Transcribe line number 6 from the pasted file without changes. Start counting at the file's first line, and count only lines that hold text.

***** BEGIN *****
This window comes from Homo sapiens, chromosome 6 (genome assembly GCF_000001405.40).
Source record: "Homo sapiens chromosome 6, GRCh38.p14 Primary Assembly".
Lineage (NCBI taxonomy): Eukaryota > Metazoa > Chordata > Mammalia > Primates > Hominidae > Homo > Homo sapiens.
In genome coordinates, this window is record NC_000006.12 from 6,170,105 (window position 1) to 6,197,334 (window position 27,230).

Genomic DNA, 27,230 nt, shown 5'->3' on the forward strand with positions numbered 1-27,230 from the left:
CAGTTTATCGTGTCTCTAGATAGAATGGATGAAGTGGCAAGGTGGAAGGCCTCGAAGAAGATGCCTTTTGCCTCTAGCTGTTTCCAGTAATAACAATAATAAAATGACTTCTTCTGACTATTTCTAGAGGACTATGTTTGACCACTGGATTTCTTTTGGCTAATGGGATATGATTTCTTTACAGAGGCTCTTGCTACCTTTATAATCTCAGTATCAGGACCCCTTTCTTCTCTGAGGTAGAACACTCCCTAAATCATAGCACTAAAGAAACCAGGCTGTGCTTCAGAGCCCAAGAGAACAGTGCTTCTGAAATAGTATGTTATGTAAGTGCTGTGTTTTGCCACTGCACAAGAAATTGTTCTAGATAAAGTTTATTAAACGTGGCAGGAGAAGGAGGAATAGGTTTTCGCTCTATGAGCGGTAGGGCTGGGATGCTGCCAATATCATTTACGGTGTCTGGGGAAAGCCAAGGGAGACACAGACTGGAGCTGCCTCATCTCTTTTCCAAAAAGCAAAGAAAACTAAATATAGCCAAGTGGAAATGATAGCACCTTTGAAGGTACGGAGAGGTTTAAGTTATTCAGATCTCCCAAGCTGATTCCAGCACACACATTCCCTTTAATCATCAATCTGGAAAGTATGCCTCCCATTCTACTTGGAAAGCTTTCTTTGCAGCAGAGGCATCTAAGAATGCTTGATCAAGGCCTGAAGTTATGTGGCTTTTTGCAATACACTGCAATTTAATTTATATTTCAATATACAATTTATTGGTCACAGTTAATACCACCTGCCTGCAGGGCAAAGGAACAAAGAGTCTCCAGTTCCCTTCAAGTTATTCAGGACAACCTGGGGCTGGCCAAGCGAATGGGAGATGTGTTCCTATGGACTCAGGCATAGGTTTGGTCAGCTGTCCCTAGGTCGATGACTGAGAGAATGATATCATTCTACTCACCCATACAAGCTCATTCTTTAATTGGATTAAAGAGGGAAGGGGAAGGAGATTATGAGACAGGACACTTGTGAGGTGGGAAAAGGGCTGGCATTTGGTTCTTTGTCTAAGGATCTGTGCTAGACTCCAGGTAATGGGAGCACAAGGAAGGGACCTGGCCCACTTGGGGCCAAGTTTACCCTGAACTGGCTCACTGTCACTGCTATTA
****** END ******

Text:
CAGTTTATCGTGTCTCTAGATAGAATGGATGAAGTGGCAAGGTGGAAGGCCTCGAAGAAGATGCCTTTTGCCTCTAGCTGTTTCCAGTAATAACAATAATAAAATGACTTCTTCTGACTATTTCTAGAGGACTATGTTTGACCACTGGATTTCTTTTGGCTAATGGGATATGATTTCTTTACAGAGGCTCTTGCTACCTTTATAATCTCAGTATCAGGACCCCTTTCTTCTCTGAGGTAGAACACTCCCTAAATCATAGCACTAAAGAAACCAGGCTGTGCTTCAGAGCCCAAGAGAACAGTGCTTCTGAAATAGTATGTTATGTAAGTGCTGTGTTTTGCCACTGCACAAGAAATTGTTCTAGATAAAGTTTATTAAACGTGGCAGGAGAAGGAGGAATAGGTTTTCGCTCTATGAGCGGTAGGGCTGGGATGCTGCCAATATCATTTACGGTGTCTGGGGAAAGCCAAGGGAGACACAGACTGGAGCTGCCTCATCTCTTTTCCAAAAAGCAAAGAAAACTAAATATAGCCAAGTGGAAATGATAGCACCTTTGAAGGTACGGAGAGGTTTAAGTTATTCAGATCTCCCAAGCTGATTCCAGCACACACATTCCCTTTAATCATCAATCTGGAAAGTATGCCTCCCATTCTACTTGGAAAGCTTTCTTTGCAGCAGAGGCATCTAAGAATGCTTGATCAAGGCCTGAAGTTATGTGGCTTTTTGCAATACACTGCAATTTAATTTATATTTCAATATACAATTTATTGGTCACAGTTAATACCACCTGCCTGCAGGGCAAAGGAACAAAGAGTCTCCAGTTCCCTTCAAGTTATTCAGGACAACCTGGGGCTGGCCAAGCGAATGGGAGATGTGTTCCTATGGACTCAGGCATAGGTTTGGTCAGCTGTCCCTAGGTCGATGACTGAGAGAATGATATCATTCTACTCACCCATACAAGCTCATTCTTTAATTGGATTAAAGAGGGAAGGGGAAGGAGATTATGAGACAGGACACTTGTGAGGTGGGAAAAGGGCTGGCATTTGGTTCTTTGTCTAAGGATCTGTGCTAGACTCCAGGTAATGGGAGCACAAGGAAGGGACCTGGCCCACTTGGGGCCAAGTTTACCCTGAACTGGCTCACTGTCACTGCTATTA